Capsule hotels are a strange concept to the rest of the world.
Why would anyone pay money to sleep in a small tube that’s so cramped?
Why would anybody build a capsule hotel and how could anyone possibly make a living off of it??
Well, in most parts of the world, that thought would be true…but once again, not in Japan.
You see, you have to get into the mentality of living here in Tokyo to truly get a feel for how this came about and why it does work. Living in Tokyo is expensive so many people commute on the train from the outer parts often traveling for over one hour on cramped trains. Japanese business life often requires after hour dinners and entertainment.
This is all good except for the fact that many of the trains stop running at 12am.
…those trains also stop running at 12am.
Sooo, if you live 1-2 hours away and if you don’t plan ahead, you’ll get stuck half way home when the trains stop running and your only other option is to hop in a taxi and pay up to $100+ for a ride home.
Using I-MODE and the internet, people can now plan ahead and find out what the last train THEY need to take will be around.
However, many times, they have to leave Tokyo around 10pm-11pm to make it all the way home.
This is OK most of the time but there are times when you just can’t, or don’t want to leave so early.
What do you do then?
You either go into one of the many restaurants that are open until 5 am (the start of the first morning trains)…
or you can book a karaoke room and wait it out until the morning.
They will both cost you and you won’t get a good night’s rest.
Many would just try and go to a hotel, but the hotels in Japan cost $130-$300 a night. That, plus your drinking bill will break you in one night.
Thus…the capsule hotel.
Originally intended for the salary man who was stranded in Tokyo due to work related entertainment, the capsule hotels offered the basic necessities (bed, quiet, toiletries)Â for a cheap price.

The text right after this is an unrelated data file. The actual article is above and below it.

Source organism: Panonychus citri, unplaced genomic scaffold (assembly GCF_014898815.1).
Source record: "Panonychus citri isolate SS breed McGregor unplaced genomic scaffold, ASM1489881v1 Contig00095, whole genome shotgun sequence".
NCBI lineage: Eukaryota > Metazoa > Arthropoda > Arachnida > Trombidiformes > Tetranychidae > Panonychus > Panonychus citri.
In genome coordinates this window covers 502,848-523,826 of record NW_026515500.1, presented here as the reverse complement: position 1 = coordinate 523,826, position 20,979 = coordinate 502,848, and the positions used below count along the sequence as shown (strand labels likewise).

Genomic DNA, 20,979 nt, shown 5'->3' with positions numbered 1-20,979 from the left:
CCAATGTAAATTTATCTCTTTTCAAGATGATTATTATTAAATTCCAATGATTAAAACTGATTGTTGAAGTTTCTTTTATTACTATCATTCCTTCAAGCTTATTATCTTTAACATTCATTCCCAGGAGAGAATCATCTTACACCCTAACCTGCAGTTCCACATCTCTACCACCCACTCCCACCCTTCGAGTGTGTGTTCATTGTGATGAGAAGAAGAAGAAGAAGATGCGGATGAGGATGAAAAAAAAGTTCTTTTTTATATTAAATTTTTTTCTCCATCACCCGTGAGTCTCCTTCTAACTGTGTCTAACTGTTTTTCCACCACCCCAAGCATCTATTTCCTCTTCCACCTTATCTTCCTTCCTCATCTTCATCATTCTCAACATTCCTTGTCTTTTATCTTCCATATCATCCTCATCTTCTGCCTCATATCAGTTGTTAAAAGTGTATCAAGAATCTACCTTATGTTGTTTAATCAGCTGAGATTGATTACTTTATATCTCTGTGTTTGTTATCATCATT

The salary man could wake up the next day, go the convenience store and buy a cheap pair of socks, shirt and a necktie and go to work refreshed.
Unfortunately, salary men were the main users of capsule hotels and their image was not very good.
Suit wearing, balding, often drunk and smelly old men were often your next door neighbors…
Not too cool.
Things move fast here in Japan and now, it’s not just salary men who are stranded in Tokyo.
With young women and other artistic people looking for a quick comfortable place to stay, a new generation of capsule hotels has emerged to fulfill that demand.
They are modern, clean and have beautiful design.
Long gone are the days of smelly old capsules.
Many resemble something out of a Gundam movie or space station terminal.
Some mimic the themes from ships.
All the rooms have clean linens, a personal TV and control station.
With Wifi and all necessary plugs, many young people check in early and surf the net or finish up some work.
The view from inside isn’t as bad as it seems.
One prime example of the next generation of capsule hotels is 9H, located in Kyoto.
9H has captured global attention fro it’s futuristic design and modern take on a traditional concept.
The interior screams cleanliness and beautiful minimalism.
Each capsule has been designed for comfort and incorporates the latest technology and therapeutic knowledge.
Visual presentation is just as important.
The capsule projects a warm and welcoming atmosphere.
The 4 staged pillow shows the level of attention and detail the staff has put into the establishment.
Customer satisfaction and comfort are at the top of the list.
The new clientele demands this.
The control panel…
There is a central locker room area in front of the showers to secure your belongings.
Stylish toiletry sets and pajamas are complimentary.
Of course, the customary shoe box Japanese style…
Women can stay in comfort and relax as well on their own private floors.
The bathrooms incorporate the latest washlet technology and everything is super clean.
Showers are community but come on…your staying in a capsule hotel…
The warm illumination makes you forget where you are.
So close, but just enough privacy.
It’s only 9 hours…
With signs explaining common courtesy places like 9H are changing the way people think about capsule hotels.
Ahh…life in metropolis.